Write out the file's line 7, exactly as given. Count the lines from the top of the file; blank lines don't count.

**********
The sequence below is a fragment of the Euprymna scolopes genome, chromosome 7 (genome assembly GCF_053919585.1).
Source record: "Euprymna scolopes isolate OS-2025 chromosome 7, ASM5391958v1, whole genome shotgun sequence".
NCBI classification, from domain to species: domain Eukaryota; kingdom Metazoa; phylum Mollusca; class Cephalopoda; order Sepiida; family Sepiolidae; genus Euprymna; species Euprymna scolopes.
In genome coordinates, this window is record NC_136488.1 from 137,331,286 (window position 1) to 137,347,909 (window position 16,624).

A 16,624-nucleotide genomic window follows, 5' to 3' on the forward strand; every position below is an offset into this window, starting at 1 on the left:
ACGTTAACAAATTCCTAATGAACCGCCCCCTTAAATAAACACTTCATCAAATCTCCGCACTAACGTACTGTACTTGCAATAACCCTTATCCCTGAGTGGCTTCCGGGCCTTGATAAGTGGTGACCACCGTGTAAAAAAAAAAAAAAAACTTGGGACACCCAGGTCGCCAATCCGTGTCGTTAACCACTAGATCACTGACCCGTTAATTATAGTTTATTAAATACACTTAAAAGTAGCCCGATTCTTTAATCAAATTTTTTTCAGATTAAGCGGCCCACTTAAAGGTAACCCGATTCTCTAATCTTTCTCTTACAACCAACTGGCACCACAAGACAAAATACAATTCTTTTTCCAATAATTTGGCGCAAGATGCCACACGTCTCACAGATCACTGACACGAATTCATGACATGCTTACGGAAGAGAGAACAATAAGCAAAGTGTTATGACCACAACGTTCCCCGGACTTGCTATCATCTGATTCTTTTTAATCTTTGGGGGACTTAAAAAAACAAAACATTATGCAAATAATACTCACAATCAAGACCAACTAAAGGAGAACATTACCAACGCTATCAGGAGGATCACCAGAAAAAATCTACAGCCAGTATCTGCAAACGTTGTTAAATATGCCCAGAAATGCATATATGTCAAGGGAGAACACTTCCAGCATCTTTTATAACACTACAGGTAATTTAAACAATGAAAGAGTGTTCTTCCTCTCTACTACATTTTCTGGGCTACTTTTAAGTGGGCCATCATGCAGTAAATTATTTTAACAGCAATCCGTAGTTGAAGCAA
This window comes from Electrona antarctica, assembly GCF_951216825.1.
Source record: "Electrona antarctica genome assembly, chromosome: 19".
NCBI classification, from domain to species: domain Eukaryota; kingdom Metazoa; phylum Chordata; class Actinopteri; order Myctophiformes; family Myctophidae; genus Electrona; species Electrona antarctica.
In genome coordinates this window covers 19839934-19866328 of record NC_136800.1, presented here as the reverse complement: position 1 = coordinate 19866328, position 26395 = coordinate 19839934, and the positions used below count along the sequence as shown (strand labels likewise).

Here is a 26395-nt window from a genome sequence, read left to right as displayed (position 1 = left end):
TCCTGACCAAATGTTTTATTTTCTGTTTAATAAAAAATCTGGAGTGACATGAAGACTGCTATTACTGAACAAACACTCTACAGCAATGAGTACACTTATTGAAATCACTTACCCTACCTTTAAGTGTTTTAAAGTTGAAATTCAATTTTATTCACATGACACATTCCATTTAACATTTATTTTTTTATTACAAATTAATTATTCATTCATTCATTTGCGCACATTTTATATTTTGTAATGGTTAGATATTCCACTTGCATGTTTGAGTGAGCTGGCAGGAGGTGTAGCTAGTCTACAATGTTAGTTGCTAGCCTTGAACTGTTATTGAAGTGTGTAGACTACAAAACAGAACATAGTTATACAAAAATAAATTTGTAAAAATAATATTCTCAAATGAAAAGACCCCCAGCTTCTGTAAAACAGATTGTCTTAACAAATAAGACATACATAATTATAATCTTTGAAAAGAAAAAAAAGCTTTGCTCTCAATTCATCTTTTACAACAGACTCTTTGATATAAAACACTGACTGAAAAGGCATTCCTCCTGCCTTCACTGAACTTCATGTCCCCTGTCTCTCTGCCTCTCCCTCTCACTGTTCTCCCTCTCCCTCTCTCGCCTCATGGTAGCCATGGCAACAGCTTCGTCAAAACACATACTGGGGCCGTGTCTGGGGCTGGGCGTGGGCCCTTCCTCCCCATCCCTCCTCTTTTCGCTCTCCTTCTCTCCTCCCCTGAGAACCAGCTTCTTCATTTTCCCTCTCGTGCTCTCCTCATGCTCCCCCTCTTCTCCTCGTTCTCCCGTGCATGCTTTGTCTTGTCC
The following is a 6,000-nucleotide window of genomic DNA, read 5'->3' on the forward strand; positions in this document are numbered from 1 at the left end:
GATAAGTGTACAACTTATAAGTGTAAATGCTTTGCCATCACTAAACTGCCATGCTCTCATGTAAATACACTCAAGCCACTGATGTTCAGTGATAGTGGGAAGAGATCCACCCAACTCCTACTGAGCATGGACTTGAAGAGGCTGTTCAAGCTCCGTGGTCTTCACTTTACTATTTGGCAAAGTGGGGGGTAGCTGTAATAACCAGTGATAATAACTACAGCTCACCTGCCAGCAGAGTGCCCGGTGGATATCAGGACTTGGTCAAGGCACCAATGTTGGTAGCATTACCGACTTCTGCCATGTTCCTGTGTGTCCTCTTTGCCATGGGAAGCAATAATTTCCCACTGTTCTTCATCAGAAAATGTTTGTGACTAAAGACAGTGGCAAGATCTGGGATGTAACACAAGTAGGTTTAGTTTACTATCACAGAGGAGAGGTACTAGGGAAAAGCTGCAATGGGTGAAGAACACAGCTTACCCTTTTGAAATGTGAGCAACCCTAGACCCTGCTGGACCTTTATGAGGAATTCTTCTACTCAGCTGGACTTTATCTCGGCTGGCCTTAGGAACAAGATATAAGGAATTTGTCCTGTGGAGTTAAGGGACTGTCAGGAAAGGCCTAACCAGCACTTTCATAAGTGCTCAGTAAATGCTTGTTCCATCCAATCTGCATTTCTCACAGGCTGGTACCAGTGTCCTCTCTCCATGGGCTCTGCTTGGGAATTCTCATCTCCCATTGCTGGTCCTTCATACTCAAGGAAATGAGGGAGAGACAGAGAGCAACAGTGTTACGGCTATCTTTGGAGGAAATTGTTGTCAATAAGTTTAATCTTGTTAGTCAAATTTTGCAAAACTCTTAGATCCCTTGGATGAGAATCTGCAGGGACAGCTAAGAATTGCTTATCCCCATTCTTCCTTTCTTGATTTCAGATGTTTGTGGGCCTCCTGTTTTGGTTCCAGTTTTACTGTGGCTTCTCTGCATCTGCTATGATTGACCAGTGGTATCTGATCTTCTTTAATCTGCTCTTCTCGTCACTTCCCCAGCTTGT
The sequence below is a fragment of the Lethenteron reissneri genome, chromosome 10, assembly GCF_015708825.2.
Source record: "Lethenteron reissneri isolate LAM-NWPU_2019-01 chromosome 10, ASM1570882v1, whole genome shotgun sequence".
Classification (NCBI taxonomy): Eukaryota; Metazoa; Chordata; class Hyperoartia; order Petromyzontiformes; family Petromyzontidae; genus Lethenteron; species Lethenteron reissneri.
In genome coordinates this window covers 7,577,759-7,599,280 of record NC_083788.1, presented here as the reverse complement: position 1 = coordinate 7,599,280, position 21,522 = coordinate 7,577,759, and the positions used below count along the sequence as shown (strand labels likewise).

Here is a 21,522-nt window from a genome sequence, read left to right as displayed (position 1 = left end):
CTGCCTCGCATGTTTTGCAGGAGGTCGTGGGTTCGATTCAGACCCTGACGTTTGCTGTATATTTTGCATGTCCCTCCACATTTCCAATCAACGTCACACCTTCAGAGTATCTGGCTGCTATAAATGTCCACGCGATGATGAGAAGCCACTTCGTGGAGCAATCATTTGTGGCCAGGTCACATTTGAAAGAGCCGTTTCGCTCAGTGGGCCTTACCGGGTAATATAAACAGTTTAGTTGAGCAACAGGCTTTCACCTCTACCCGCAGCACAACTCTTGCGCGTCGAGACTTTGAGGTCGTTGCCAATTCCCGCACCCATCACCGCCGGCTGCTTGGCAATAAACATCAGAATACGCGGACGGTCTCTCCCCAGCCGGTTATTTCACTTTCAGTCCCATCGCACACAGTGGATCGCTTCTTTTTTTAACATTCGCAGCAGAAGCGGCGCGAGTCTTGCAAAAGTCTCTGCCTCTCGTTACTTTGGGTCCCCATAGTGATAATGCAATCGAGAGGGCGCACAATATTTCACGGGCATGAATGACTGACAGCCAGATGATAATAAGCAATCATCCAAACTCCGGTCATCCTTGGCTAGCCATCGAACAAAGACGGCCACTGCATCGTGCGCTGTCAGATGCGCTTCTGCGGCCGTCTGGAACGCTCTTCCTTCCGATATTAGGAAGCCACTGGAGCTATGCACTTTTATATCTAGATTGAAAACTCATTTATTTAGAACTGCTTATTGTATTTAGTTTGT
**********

This window comes from Electrona antarctica, assembly GCF_951216825.1.